Downtown Salisbury investors share 2020 plans
SALISBURY, Md. – With the end of the year right around the corner, investors are reflecting on the growth seen in Downtown Salisbury and sharing some future plans.
Put simply, the city has changed a lot this year. For instance, for the first time in almost 75 years, the One Plaza East building is 100 percent occupied. But there’s also a lot of growth happening below the surface that’s transforming the attitude both residents and investors have about the area’s future.
“You’re starting to see this younger generation realize that there is opportunities in Salisbury, that unfortunately haven’t been available in the past,” says Bret Davis, the co-owner of Davis Strategic.
The end of the year is right around the corner but locals have a feeling this next decade will be even better than the last. “One of the exciting parts,I’ve found about downtown, is now that there is a main street and there is a beautiful downtown the ancillary parts of downtown are starting to be able to survive,” says Davis.
Downtown Salisbury staples are thriving. “A Tuesday now you can come downtown and there’s life. In the past, I don’t think that was the case,” says Davis.
New businesses, like Mogan’s Oyster House, have put down roots in an area that some used to never even consider. “It’s not that the restaurant is better or that much different. The key is nobody downtown has built a brand new restaurant in quite some time and started from the ground up. That’s a pretty big leap of faith,” says Davis.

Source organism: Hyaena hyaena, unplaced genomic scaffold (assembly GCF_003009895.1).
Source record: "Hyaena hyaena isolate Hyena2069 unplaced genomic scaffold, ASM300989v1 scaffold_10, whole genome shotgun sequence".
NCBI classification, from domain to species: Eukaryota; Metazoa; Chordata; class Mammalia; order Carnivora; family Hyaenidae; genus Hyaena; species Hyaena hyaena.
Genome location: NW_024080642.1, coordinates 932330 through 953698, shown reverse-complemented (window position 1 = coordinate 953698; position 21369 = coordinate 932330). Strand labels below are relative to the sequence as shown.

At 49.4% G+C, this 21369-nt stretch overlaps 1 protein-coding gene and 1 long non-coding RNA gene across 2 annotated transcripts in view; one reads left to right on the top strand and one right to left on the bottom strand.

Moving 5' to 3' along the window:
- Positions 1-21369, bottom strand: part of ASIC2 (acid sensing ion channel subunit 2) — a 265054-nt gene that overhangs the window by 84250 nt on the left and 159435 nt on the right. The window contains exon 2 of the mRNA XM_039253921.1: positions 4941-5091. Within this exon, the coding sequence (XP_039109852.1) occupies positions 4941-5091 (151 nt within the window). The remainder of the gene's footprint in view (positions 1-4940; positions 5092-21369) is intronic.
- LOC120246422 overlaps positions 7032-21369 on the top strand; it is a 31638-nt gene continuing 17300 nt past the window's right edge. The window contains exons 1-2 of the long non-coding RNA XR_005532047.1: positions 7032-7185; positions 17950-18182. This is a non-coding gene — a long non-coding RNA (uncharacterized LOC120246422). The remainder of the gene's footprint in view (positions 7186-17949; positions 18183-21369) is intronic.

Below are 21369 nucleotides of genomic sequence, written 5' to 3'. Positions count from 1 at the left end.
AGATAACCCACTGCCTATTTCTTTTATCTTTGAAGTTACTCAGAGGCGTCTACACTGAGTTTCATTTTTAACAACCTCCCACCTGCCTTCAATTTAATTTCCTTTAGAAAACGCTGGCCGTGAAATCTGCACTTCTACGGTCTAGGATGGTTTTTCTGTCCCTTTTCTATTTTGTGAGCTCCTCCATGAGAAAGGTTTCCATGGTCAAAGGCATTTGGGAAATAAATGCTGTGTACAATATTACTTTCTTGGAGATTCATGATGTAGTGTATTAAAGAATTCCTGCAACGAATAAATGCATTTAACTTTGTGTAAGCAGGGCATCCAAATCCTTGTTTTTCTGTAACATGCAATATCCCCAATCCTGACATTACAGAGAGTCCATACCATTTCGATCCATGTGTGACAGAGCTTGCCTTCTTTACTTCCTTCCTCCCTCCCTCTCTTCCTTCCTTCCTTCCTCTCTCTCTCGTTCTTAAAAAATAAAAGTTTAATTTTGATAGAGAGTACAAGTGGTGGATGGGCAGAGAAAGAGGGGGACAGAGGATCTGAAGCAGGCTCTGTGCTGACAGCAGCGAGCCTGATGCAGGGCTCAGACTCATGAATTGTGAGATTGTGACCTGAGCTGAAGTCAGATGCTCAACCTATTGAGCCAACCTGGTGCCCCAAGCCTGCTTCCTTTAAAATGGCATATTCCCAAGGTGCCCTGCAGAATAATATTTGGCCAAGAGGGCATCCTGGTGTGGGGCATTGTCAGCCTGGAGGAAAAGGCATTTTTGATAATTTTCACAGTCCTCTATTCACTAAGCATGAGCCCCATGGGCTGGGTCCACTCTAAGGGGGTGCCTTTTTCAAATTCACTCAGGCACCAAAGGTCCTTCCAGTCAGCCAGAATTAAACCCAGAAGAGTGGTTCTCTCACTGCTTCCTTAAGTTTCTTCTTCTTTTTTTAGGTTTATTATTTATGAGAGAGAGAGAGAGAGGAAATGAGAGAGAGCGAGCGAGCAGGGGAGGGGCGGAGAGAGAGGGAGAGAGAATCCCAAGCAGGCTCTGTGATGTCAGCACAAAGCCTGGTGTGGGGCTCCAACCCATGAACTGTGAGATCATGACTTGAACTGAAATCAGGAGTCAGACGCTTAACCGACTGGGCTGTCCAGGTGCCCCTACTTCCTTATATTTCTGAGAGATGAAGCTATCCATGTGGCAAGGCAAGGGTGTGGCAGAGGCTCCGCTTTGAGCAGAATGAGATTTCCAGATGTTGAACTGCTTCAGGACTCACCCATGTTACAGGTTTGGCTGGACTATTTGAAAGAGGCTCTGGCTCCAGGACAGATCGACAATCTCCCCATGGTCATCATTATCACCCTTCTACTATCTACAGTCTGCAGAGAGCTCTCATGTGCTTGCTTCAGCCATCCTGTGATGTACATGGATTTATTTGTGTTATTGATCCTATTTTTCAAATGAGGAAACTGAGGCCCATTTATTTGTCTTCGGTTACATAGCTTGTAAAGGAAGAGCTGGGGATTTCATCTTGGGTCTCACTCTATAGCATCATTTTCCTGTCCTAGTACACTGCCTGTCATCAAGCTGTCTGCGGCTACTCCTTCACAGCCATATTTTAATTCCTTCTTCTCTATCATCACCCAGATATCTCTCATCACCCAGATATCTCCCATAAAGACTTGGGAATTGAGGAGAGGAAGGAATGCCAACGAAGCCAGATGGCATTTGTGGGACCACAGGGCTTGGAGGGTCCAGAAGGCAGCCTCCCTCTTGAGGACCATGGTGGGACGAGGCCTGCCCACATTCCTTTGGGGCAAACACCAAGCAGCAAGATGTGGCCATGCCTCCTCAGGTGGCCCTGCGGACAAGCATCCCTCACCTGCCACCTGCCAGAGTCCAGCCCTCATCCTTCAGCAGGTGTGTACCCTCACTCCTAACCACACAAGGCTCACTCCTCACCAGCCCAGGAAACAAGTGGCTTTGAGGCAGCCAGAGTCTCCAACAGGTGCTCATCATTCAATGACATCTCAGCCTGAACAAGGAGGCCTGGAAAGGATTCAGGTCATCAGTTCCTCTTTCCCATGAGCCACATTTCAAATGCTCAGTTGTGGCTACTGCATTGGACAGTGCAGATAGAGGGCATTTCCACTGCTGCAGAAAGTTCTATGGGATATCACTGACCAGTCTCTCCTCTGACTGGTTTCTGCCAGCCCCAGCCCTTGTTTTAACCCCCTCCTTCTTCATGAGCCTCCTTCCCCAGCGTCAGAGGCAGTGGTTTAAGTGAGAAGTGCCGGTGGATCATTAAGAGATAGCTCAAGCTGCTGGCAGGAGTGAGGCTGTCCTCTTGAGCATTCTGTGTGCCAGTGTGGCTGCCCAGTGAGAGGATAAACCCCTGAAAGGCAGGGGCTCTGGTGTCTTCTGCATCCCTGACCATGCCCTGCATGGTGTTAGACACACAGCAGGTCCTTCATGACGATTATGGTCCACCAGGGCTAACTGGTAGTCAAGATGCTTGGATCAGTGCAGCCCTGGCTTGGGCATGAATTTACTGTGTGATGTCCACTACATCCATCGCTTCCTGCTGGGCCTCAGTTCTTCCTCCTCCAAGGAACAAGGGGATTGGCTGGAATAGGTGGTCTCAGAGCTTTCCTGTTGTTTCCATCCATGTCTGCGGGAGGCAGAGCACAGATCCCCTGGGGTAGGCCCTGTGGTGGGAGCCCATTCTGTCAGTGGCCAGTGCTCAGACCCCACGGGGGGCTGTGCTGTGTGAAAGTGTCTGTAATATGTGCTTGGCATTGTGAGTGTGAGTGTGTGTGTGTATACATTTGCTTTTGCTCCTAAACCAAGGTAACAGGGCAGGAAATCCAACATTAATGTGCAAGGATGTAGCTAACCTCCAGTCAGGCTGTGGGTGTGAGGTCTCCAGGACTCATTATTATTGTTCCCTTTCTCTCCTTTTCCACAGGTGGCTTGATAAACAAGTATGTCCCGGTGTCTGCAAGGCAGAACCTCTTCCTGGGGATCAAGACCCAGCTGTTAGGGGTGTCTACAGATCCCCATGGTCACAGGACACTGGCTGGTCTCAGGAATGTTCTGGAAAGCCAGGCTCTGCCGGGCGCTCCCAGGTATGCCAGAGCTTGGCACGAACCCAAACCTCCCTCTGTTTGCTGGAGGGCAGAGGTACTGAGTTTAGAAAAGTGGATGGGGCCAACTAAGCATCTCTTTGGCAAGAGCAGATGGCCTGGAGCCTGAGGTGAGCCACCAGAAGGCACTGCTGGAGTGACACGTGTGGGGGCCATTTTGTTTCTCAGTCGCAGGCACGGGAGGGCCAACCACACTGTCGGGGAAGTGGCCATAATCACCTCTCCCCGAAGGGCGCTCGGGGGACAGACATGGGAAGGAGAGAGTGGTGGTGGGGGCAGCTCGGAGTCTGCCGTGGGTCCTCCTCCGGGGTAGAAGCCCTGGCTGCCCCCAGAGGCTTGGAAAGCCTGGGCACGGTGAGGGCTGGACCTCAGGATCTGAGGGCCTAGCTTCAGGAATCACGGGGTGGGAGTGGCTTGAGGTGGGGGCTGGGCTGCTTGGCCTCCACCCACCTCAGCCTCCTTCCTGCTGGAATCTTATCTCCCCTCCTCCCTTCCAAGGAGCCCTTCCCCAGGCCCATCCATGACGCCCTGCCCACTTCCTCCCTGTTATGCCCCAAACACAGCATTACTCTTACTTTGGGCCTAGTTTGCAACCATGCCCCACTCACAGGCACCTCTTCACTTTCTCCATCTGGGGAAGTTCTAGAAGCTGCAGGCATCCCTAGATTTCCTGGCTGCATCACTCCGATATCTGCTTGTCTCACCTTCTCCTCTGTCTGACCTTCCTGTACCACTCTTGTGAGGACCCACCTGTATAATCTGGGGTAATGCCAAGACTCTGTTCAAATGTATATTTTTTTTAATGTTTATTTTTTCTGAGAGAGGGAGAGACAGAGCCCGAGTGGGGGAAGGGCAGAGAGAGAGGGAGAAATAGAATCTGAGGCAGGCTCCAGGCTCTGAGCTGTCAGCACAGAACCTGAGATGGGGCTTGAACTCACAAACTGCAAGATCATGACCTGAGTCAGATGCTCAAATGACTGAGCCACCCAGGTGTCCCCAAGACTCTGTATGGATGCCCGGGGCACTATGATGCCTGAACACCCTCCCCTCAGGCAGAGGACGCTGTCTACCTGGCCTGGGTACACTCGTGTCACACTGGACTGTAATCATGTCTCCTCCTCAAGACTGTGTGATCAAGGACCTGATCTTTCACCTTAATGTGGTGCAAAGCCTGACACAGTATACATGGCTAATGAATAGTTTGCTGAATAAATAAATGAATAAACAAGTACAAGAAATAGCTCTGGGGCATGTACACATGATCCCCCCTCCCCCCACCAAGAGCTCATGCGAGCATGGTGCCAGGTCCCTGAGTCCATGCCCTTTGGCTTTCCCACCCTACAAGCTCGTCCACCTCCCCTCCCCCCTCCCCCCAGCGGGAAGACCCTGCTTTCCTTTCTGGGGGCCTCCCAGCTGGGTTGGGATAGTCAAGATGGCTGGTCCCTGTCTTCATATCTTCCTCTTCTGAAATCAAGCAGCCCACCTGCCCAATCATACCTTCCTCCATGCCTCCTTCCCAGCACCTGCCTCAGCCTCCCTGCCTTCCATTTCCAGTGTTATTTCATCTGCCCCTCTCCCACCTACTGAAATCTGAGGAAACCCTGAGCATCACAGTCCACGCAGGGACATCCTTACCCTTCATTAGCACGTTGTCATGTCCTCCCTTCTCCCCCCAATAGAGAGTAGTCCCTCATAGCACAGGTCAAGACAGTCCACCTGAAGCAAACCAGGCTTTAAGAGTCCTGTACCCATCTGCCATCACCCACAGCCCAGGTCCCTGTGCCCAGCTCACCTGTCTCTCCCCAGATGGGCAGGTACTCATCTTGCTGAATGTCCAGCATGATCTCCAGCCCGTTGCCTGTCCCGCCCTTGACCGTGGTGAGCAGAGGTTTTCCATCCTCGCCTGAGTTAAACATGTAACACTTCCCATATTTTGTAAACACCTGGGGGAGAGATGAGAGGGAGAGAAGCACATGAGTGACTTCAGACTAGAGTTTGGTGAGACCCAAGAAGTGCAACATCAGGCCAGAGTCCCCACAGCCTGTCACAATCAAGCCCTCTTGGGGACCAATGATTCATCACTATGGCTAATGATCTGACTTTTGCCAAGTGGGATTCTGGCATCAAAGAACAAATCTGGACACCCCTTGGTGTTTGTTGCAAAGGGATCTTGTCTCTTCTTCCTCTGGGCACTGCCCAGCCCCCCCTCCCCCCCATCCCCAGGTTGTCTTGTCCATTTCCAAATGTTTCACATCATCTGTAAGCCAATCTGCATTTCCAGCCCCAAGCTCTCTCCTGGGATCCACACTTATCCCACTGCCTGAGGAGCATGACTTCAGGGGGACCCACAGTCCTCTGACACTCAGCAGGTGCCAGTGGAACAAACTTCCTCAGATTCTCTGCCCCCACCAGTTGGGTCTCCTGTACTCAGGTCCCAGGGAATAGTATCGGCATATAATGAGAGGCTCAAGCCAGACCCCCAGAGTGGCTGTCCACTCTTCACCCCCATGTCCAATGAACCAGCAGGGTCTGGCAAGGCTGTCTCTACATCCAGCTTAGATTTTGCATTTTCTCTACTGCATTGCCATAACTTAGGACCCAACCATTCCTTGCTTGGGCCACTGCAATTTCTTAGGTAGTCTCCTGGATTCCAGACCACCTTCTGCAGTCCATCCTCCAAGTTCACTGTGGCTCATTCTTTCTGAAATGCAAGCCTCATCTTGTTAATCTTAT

However, investors say more residential spaces need to be added downtown in order to keep these spots alive. “So the restaurant component will be on the water. Will have tons of outdoor seating potentially a second floor and then will have 47 luxury apartments that will be slated to go right on the water facing La Quinta,” says Davis.
Officials say transforming the area’s historic buildings is just as important as creating new ones, although it’s no easy task. “One of the projects we are getting ready to start has been vacant for 20 years. So you can imagine when you go into that it’s not just the problems you can see it’s the problem is you can’t.”
But investors know they’re on the right track and they hope others in the community have that shared vision of a booming downtown. “I really want to be the catalyst and say this year our biggest milestone would be seeing other people doing what we’re doing,” says Davis.
Another project nearing the finish line is the renovation of the historic church at 200 East Church Street. The complete overhaul of City Center on Main Street is also underway which includes a new glass elevator, additional parking and a mural wall of plants that’s 30 to 40 feet tall. That building should be done in early spring.